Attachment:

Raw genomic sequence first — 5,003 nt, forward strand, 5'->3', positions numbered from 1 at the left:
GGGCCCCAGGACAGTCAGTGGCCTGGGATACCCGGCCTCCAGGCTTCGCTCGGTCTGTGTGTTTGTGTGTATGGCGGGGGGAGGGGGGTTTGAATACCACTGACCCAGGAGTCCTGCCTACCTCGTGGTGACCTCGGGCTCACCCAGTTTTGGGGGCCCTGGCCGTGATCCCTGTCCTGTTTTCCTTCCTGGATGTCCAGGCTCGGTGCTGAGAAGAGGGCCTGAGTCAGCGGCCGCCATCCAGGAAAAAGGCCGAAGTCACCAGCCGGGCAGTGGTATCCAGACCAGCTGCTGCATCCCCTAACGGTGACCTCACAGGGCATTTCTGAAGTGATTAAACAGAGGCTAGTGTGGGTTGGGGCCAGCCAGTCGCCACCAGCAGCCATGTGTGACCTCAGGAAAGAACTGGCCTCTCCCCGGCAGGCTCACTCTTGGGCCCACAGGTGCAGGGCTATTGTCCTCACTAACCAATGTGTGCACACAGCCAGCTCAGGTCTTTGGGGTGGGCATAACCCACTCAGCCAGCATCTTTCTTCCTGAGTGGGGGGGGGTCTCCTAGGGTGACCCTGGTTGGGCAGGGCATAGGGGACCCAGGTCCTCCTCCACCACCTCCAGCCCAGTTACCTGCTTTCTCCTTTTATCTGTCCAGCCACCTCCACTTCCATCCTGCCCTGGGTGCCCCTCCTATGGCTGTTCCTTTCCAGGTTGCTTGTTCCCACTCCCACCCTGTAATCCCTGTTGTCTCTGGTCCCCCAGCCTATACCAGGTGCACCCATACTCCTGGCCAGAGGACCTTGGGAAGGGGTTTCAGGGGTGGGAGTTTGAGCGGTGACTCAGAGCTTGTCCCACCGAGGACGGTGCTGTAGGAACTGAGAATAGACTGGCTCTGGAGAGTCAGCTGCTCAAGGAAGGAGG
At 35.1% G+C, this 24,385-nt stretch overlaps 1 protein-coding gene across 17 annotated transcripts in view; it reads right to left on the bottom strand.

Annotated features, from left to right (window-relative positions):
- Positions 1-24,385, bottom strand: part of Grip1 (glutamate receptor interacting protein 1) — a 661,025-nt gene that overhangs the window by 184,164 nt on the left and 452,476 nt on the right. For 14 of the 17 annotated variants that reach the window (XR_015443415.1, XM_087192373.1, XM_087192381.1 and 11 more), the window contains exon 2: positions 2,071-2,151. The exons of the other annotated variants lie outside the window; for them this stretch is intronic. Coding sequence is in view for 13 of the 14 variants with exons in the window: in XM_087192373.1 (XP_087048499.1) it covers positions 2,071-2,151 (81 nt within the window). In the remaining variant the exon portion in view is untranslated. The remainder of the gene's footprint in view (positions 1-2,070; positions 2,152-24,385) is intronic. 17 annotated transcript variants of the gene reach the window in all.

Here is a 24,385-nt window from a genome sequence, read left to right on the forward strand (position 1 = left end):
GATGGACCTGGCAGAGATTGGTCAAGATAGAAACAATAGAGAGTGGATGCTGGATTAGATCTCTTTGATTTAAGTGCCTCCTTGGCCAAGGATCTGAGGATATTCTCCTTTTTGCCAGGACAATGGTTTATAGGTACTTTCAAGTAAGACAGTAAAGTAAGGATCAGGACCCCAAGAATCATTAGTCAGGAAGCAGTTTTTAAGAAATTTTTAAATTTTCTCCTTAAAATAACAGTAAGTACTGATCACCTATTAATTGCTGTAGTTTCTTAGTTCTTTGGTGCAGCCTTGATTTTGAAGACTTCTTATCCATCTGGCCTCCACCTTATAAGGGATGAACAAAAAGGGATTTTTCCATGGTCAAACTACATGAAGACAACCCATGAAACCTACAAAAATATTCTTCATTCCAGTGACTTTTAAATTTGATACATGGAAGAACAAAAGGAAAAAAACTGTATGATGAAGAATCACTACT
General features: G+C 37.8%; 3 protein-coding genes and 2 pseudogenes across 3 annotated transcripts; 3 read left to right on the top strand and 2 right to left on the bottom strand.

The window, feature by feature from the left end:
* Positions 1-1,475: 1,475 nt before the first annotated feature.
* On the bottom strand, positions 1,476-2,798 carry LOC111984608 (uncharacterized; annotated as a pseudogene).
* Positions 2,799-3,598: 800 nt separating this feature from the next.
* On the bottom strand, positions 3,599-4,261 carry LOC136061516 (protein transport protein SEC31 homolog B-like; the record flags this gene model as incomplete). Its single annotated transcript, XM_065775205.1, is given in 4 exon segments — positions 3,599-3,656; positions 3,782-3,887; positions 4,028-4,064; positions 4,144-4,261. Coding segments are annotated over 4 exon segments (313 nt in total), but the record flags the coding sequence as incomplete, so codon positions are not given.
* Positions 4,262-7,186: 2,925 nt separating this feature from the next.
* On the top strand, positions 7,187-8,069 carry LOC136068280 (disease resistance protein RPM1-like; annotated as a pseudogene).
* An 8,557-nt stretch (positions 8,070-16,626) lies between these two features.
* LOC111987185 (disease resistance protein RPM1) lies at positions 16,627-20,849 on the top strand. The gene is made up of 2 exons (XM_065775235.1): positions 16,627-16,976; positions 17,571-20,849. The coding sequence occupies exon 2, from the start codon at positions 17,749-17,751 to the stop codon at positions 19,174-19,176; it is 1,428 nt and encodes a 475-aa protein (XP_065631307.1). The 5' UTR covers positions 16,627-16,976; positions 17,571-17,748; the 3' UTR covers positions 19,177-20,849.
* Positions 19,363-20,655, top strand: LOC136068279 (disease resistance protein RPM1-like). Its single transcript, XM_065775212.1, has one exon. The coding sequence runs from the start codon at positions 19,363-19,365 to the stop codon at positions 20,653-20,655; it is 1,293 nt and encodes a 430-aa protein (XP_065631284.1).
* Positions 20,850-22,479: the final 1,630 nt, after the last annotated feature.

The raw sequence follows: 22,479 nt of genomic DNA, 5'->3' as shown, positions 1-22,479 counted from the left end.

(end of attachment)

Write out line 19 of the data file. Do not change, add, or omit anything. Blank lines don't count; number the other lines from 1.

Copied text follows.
* Positions 20,850-22,479: the final 1,630 nt, after the last annotated feature.